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Why Dutee Chand wants to sell her BMW

Last updated on: July 15, 2020 19:43 IST
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'Today, I don't have any cash!'

Dutee Chand

IMAGE: Dutee Chand with her BMW. Photograph: Dutee Chand/Facebook

India's fastest woman has put her luxury car up for sale.

Reason? Dutee Chand wants to arrange funds for her training.

The sprinter took to social media, on Saturday, July 11, posting a picture with the blue BMW on Facebook only to delete it later.

The BMW is a 2015 3-series model she bought in 2018 for Rs 30 lakh. Now she wants to sell the car for Rs 20 lakh.

While four of her brand endorsements have ended, the one with global sports firm Puma expires in December.

The 24 year old tells Laxmi Negi/ why she is strapped for funds. The first of a two-part interview:

Why have you decided to sell your BMW?

It was not an advertisement, but just a post about my plight.

These are difficult times for all of us.

For athletes, no sponsors are coming forward and helping us.

I had a few sponsorship deals until July and all, expect Puma, ended. Puma just provides me with apparel.

Had there been an Olympics, I would have been all set, but, as the Games have been postponed by a year, I am unable to support myself.

It was a difficult decision for me to put up that post.

BMW is my dream car and I bought the car after receiving a reward from the Odisha government for my performances in the Asian Games (She won silver medals in the 100 metres and 200 metres events in Jakarta in 2018).

The Odisha government gave me prize money of Rs 3 crore (Rs 30 million) and I built a house (which cost her Rs 70 lakh for my parents in my village. I bought this car (it cost her Rs 30 lakh).

The insurance itself cost Rs 80,000 and any minor upgrades cost nothing less than Rs 20,000.

My salary is just Rs 60,000, and I don't have that kind of cash, so I thought of selling the car for Rs 20 lakh.

Dutee Chand

IMAGE: Dutee also owns a Ford Ecosport. Photograph: Dutee Chand/Facebook

What's the reaction to your post?

(Laughs). A lot of people from Mumbai, Delhi, UP, Kolkata called my manager saying they are interested in buying the car.

ost of them said they want to see the car before buying it. So, in that department, it is going fine.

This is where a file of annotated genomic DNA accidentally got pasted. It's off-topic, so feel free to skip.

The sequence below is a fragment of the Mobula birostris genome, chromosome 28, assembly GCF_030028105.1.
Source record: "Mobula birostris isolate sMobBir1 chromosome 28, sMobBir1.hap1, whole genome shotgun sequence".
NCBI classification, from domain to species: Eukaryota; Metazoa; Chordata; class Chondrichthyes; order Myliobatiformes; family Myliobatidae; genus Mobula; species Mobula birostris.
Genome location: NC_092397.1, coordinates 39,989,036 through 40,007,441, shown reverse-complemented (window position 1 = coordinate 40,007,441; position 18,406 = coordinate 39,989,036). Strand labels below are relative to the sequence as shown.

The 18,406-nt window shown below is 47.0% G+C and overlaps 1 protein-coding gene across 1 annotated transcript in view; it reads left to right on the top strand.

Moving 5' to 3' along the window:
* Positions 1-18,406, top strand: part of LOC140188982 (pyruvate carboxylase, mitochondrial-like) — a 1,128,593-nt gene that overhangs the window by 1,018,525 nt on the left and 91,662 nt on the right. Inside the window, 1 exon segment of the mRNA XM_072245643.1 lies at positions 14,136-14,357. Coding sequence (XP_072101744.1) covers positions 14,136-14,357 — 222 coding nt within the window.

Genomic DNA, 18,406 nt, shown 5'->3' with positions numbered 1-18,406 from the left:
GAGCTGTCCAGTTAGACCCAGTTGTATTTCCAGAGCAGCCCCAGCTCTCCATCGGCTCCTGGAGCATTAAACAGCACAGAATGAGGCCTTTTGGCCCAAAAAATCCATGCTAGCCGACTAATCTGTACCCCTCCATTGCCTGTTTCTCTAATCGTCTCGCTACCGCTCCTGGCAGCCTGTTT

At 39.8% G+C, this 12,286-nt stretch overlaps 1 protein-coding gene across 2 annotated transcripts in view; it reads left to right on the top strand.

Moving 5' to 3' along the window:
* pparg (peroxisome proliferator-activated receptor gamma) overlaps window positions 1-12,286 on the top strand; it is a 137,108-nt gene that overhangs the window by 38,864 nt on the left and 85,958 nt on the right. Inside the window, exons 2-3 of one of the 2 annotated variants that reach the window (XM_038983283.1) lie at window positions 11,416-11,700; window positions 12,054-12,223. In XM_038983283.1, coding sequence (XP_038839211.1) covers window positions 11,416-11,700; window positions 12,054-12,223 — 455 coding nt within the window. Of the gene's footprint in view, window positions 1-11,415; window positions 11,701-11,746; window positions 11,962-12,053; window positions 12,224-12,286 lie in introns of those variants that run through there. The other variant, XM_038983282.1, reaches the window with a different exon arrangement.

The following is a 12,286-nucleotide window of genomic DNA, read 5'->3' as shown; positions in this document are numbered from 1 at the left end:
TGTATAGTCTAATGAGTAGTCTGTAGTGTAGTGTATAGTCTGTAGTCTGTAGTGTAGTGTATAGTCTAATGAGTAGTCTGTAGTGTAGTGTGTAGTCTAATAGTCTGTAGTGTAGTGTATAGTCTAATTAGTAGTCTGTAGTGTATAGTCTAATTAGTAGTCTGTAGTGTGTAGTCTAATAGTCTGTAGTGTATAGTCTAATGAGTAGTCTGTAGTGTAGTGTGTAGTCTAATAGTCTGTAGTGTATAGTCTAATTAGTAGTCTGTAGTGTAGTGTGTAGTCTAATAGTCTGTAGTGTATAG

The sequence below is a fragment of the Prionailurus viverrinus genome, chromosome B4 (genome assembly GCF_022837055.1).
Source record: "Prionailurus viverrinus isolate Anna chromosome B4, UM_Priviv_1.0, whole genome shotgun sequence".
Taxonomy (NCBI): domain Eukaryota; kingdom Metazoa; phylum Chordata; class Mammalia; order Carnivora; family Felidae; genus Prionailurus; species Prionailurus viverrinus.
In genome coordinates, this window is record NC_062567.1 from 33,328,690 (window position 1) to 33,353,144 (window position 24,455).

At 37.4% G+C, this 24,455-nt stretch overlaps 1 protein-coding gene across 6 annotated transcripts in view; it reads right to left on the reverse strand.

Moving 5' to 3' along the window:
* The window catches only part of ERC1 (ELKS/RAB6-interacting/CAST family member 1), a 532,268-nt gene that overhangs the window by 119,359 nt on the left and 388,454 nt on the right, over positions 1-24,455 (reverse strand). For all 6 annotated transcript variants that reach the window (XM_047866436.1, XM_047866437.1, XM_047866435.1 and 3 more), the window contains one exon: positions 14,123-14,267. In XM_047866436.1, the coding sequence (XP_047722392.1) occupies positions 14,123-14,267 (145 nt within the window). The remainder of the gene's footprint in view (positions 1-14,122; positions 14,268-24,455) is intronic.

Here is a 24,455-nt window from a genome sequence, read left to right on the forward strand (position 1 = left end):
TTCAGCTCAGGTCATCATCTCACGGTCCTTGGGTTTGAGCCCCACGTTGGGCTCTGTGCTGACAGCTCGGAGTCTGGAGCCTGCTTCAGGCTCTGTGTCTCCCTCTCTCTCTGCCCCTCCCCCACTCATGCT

Some of them are saying 'Don't sell it' as it is my dream car and I should wait. Things will change.

Some are also commenting that I have been irresponsible with my money.

Some comments were a lot uglier and my manager decided to delete the post.

I have realised that people will always have a lot to say about my life.

They don't realise that I have a family of nine and my father has no income.

I am the sole bread winner in my family. I have three sisters of marriageable age. I have to save for their marriage.

I don't spend money on clothes. I just wear jeans and t-shirts provided by my sponsors.

Once there was a photoshoot and the photographer asked me to pick up clothes from the mall, but I told him I cannot spend thousands of rupees on outfits.

He told me that after wearing those outfits we could return them to the store. So, I have that kind of lifestyle!

Dutee Chand

In these financially tough times you helped your village with essentials.

See, I don't have lakhs to donate, but people in my village are very poor. They don't even have money to buy food.

They think I have a lot of money and look forward to get some help from me. So whatever I could manage from my savings, I distributed essentials in my village.

Whatever money I have earned is all because of my hard work.

I know an athlete lives on borrowed time. If I get injured, I will have to fend for myself.

How much do you spend a month?

This is not an Olympic year and there are no competitions, so I am asked why do you need cash?

I am an athlete. All I do is train.

Competition or no competition, I believe that there is going to be an Olympics and I will be participating in it.

I have to be ready for it!

I need to make a budget for my training. As there are no competitions so far, I cannot claim that I need to travel to countries for certain tournaments.

I have my coach, physio, running partners and diet to take care of.

It used to be anywhere between Rs 4 lakh and Rs 5 lakh, but these days, as travel is not involved, it has come down to Rs 2 lakh per month.

Today, I don't have any cash!

Earlier the Odisha government was supporting me, but now everything is uncertain.

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